Church of England Diocese of Norwich St. Peter, Sheringham

Message from the Minister: The Third Sunday of Easter 18th April 2021

18 Apr 2021, 1 a.m.
We hear in this week's Gospel reading how the disciples are left reeling at Jesus’ body having been risen from the dead as they witness the fleshy boney human frame of their Lord standing right in front of them. This was no ghostly apparition. Jesus ate, chewed, swallowed, digested. The disciples saw for themselves the human body of Jesus standing before them, witnessing his hands, his feet. Maybe the disciples could have just about got their heads around a ghostly vision of Jesus but not this fully human man, breathing and eating in front of them.

It is bewildering when we are confronted with something in our own lives that just doesn’t seem to compute. It’s as though there are no neural pathways available for some types of experiences to be processed. Our minds simply do not know what to do with the information before us and so we too are left reeling. There are no words, not even any recognisable feelings. On some deep level something tells us that everything we thought we knew, has in a split second been turned upside down. The world isn’t as we thought it was and all the rules we live our lives by no longer make sense in light of this new information.

Maybe in this place, we, like the disciples, are at our most open to being changed by God. Maybe in this place we too might find our minds being opened by God to understand Scripture in ways we hadn’t before. Maybe we need to have something extraordinary appear in front of us to stop us in our tracks, something that our minds will not know how to process or quickly rationalize away.

We have read and heard this last week about how Prince Philip’s life was a mixture of duty and service, tragedy and loss. However in one particular article Prince Philip was quoted from a letter he wrote to his wife-to-be, saying : “To have been spared in the war and seen victory, to have been given the chance to rest and to re-adjust myself, to have fallen in love completely and unreservedly, makes all one’s personal and even the world’s troubles seem small and petty." For all the pain and confusion Prince Philip must have experienced at various times throughout his life, he had also thankfully known joy. He knew that love made everything else pale into insignificance.

Goodness knows how small and petty the other experiences of the disciples' lives must have felt to them at this moment as Jesus stood in front of them. And we too experience moments such as these, when everything else, all of a sudden is put into perspective. Transformational processes such as these happen when we experience something traumatic, something that floors us, but so too can it cause us to stop and be more open than we have ever been before, forcing us to ‘rest and re-adjust’. In order to be guided and responsive to love after all Prince Philip had experienced, this readjustment process of moving from the reality of suffering into one of love would likely have included some form of letting go and forgiving as it would do for the rest of us.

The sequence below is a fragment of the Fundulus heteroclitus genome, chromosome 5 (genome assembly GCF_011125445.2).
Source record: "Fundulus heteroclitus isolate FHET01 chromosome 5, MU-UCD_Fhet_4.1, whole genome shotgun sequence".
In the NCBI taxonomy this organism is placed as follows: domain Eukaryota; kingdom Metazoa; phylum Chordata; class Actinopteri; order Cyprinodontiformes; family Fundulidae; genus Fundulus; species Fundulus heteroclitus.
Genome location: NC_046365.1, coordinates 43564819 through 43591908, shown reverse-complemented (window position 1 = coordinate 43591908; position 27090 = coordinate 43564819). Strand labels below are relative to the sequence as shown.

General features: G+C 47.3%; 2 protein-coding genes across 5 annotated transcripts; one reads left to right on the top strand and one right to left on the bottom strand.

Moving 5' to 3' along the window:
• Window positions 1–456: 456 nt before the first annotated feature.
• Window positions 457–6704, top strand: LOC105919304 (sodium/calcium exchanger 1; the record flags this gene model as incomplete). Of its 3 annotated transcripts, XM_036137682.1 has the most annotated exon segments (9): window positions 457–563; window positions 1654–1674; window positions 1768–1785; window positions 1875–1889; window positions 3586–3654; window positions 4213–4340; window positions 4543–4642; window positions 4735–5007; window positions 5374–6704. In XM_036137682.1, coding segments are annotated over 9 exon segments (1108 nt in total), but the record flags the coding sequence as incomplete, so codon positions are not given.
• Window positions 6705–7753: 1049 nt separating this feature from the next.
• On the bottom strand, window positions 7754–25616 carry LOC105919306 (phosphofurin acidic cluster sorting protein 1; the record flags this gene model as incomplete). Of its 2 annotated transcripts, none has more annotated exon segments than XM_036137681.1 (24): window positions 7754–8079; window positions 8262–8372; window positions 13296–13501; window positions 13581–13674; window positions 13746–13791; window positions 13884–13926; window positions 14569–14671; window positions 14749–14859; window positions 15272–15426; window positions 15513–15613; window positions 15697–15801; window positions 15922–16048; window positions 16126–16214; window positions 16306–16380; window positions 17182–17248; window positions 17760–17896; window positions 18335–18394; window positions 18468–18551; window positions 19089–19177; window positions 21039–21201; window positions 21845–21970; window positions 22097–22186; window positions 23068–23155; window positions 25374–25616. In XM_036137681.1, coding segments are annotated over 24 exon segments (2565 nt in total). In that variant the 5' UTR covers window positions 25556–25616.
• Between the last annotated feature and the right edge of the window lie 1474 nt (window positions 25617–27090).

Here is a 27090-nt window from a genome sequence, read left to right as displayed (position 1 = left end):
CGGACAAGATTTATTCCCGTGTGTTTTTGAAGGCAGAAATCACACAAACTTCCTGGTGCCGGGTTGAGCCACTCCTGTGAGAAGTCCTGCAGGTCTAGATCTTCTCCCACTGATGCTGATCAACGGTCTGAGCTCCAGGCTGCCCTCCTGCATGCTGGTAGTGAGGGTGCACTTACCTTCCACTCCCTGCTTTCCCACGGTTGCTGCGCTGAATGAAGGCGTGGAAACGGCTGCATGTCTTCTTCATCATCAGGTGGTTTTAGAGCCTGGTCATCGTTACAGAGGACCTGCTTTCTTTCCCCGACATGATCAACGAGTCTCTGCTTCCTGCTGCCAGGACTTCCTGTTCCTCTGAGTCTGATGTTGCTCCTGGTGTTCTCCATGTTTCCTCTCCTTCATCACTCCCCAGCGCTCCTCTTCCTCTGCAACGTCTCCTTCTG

We witness the disciples having to re-adjust to their new reality very quickly. Jesus gets straight on with pointing out the need to proclaim repentance and forgiveness of sins to all nations. Significantly they are told to start where they are and with what they know, and for them, this meant Jerusalem and those they lived amongst. In order to move quickly from the shock and the incomprehensible, to being led by God and God’s love for us, we need to be able to truly repent and forgive not just others but ourselves too. If this feels too hard and asks too much of us, then we just have to keep trying and praying for God’s help in this process until we do. If we pray to Jesus and ask for help in carrying all that we wish to repent for and all those things we wish we could forgive, as we work on letting go Jesus will share in carrying those burdens and help us to transform them. Why?.. Because God has brought this to pass already in the Crucifixion and Resurrection of Jesus Christ. Humankind has been forgiven already in this very act. This is what the Good News is all about. This is at the very core of what Jesus’ suffering was all for. This was and is God’s gift to all humankind.

In keeping our focus on Jesus and really remembering what God achieved when he took on human form and the gift not just offered but absolutely cemented in our transformed new identities in Christ, we will be able to let go of that which is small and petty because to not do so, in light of what Christ has done for us on the cross, is just us holding on to the smaller picture. As children of God, along with the disciples, if we stand strong even when we are frightened and doubts arise in our hearts, we give witness to the bigger picture, one of repentance and forgiveness for all, through and in our Lord, Jesus Christ.

Natalie Rees, Ordinand